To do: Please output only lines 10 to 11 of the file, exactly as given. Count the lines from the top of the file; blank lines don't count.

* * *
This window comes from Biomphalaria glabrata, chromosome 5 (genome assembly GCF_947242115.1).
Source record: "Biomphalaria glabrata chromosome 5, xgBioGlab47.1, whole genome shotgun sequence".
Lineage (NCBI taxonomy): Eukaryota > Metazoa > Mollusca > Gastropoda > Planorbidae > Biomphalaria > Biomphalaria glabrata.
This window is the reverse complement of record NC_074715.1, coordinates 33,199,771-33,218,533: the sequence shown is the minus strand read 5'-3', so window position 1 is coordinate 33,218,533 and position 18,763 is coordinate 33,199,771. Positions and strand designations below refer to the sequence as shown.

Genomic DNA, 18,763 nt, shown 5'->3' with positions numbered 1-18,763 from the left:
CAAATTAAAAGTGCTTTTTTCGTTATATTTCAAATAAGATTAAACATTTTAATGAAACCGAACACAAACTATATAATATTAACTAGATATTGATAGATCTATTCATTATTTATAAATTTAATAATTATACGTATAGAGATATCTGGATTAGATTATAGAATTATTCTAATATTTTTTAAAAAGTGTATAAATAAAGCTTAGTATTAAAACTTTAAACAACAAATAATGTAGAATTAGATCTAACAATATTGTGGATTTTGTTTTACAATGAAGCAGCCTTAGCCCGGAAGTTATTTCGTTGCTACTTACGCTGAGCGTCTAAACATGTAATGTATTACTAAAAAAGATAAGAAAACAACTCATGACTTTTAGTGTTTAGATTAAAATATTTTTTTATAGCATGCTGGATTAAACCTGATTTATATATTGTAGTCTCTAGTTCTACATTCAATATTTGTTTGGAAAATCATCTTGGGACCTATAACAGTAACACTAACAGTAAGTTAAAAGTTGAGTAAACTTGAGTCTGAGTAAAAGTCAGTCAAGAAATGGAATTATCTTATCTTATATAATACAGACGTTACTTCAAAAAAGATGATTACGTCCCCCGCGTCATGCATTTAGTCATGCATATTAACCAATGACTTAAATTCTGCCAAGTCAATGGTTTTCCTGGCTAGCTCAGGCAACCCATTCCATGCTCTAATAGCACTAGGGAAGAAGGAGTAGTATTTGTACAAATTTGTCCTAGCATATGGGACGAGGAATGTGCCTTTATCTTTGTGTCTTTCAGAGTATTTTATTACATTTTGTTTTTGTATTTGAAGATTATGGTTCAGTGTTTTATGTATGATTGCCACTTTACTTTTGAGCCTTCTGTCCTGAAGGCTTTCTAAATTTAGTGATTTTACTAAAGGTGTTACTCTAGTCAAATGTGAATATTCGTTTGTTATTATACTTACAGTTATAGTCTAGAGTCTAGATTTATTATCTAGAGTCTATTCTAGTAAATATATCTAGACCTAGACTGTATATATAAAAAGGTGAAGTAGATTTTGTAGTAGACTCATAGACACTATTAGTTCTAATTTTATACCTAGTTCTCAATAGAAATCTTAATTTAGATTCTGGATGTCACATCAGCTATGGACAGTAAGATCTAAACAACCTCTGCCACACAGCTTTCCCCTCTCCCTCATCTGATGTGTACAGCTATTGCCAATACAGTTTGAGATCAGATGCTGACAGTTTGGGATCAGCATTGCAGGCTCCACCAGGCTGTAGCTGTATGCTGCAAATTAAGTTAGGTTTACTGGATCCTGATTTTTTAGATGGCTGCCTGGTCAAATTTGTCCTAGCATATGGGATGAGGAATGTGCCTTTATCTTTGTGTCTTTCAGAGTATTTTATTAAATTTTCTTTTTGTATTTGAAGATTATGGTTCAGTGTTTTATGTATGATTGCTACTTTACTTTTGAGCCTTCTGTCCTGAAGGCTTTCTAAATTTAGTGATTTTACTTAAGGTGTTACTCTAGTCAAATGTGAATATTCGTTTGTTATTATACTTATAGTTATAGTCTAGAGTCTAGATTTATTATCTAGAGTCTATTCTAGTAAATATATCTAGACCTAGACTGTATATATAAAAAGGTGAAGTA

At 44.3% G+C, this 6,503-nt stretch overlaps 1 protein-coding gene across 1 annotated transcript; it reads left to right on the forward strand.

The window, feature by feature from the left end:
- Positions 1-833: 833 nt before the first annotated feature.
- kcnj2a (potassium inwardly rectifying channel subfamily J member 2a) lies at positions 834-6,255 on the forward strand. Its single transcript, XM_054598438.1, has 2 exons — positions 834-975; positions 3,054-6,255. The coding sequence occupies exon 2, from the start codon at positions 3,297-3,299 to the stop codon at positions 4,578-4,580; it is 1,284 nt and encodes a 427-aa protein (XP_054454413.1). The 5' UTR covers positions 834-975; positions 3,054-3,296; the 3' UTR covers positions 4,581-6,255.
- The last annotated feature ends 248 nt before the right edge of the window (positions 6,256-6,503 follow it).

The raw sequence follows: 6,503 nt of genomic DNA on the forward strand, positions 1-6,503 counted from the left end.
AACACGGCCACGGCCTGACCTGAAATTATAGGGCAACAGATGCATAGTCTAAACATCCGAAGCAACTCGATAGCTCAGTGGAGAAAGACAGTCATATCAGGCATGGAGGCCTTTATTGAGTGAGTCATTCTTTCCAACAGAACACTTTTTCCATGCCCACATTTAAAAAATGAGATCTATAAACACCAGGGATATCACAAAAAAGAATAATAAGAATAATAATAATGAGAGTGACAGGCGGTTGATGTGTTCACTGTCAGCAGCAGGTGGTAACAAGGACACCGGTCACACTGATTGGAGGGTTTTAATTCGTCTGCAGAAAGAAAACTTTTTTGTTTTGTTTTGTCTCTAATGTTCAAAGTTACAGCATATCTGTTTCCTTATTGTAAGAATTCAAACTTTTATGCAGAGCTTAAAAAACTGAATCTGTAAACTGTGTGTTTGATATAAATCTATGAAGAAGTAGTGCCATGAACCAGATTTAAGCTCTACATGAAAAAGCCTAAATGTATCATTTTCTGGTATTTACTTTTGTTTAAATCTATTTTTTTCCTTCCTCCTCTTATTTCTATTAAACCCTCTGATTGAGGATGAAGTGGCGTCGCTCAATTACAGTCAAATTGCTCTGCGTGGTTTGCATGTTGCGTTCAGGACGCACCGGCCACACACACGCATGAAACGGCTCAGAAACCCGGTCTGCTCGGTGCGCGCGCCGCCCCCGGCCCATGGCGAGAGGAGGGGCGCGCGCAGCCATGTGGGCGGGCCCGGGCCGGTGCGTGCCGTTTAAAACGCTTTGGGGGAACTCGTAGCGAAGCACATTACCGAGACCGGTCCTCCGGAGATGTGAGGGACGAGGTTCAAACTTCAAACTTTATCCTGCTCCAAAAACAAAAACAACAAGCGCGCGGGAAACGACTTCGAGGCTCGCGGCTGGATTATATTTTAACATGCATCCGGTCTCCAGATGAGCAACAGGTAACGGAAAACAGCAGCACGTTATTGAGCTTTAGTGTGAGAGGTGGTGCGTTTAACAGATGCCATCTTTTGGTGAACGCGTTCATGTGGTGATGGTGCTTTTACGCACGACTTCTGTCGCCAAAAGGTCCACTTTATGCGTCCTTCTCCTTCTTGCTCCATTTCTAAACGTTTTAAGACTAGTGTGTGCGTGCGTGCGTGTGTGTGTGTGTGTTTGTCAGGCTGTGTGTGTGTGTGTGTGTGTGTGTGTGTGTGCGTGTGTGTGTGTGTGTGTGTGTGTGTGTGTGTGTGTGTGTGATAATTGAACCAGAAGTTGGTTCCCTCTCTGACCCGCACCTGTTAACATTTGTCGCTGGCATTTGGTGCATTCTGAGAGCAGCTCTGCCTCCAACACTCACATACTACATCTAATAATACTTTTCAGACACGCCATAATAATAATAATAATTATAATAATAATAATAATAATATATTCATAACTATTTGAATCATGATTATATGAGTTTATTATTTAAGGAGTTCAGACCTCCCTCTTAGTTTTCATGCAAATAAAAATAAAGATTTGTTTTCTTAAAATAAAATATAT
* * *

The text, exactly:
- kcnj2a (potassium inwardly rectifying channel subfamily J member 2a) lies at positions 834-6,255 on the forward strand. Its single transcript, XM_054598438.1, has 2 exons — positions 834-975; positions 3,054-6,255. The coding sequence occupies exon 2, from the start codon at positions 3,297-3,299 to the stop codon at positions 4,578-4,580; it is 1,284 nt and encodes a 427-aa protein (XP_054454413.1). The 5' UTR covers positions 834-975; positions 3,054-3,296; the 3' UTR covers positions 4,581-6,255.
- The last annotated feature ends 248 nt before the right edge of the window (positions 6,256-6,503 follow it).